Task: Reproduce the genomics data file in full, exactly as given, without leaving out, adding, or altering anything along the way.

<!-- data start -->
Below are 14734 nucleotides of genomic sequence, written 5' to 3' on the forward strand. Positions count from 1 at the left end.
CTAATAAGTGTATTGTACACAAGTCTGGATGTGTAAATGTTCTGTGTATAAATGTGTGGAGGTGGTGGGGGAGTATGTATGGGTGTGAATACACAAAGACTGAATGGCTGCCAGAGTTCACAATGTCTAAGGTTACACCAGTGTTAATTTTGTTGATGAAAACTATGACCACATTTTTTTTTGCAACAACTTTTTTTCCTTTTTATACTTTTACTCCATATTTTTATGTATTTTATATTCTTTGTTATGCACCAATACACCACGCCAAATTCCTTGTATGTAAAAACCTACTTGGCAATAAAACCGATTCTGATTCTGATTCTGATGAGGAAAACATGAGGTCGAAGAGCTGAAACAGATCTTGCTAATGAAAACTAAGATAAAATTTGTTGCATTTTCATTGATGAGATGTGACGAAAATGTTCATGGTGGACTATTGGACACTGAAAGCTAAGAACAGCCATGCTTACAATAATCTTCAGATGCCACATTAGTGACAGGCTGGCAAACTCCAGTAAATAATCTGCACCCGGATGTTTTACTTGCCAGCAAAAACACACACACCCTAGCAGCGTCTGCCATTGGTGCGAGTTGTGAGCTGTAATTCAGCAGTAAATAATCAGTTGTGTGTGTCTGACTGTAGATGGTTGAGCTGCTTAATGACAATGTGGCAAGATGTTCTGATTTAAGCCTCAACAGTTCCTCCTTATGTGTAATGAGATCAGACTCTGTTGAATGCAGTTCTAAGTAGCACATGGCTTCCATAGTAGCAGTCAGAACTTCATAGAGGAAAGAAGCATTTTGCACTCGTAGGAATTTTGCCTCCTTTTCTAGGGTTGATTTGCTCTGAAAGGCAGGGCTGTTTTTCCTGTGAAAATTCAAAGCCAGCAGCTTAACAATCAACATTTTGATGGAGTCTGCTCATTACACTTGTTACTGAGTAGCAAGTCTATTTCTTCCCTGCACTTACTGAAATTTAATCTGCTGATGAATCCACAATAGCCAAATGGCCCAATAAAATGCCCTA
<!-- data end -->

Below are 14734 nucleotides of genomic sequence, written 5' to 3' on the forward strand. Positions count from 1 at the left end.
CTAATAAGTGTATTGTACACAAGTCTGGATGTGTAAATGTTCTGTGTATAAATGTGTGGAGGTGGTGGGGGAGTATGTATGGGTGTGAATACACAAAGACTGAATGGCTGCCAGAGTTCACAATGTCTAAGGTTACACCAGTGTTAATTTTGTTGATGAAAACTATGACCACATTTTTTTTTGCAACAACTTTTTTTCCTTTTTATACTTTTACTCCATATTTTTATGTATTTTATATTCTTTGTTATGCACCAATACACCACGCCAAATTCCTTGTATGTAAAAACCTACTTGGCAATAAAACCGATTCTGATTCTGATTCTGATGAGGAAAACATGAGGTCGAAGAGCTGAAACAGATCTTGCTAATGAAAACTAAGATAAAATTTGTTGCATTTTCATTGATGAGATGTGACGAAAATGTTCATGGTGGACTATTGGACACTGAAAGCTAAGAACAGCCATGCTTACAATAATCTTCAGATGCCACATTAGTGACAGGCTGGCAAACTCCAGTAAATAATCTGCACCCGGATGTTTTACTTGCCAGCAAAAACACACACACCCTAGCAGCGTCTGCCATTGGTGCGAGTTGTGAGCTGTAATTCAGCAGTAAATAATCAGTTGTGTGTGTCTGACTGTAGATGGTTGAGCTGCTTAATGACAATGTGGCAAGATGTTCTGATTTAAGCCTCAACAGTTCCTCCTTATGTGTAATGAGATCAGACTCTGTTGAATGCAGTTCTAAGTAGCACATGGCTTCCATAGTAGCAGTCAGAACTTCATAGAGGAAAGAAGCATTTTGCACTCGTAGGAATTTTGCCTCCTTTTCTAGGGTTGATTTGCTCTGAAAGGCAGGGCTGTTTTTCCTGTGAAAATTCAAAGCCAGCAGCTTAACAATCAACATTTTGATGGAGTCTGCTCATTACACTTGTTACTGAGTAGCAAGTCTATTTCTTCCCTGCACTTACTGAAATTTAATCTGCTGATGAATCCACAATAGCCAAATGGCCCAATAAAATGCCCTA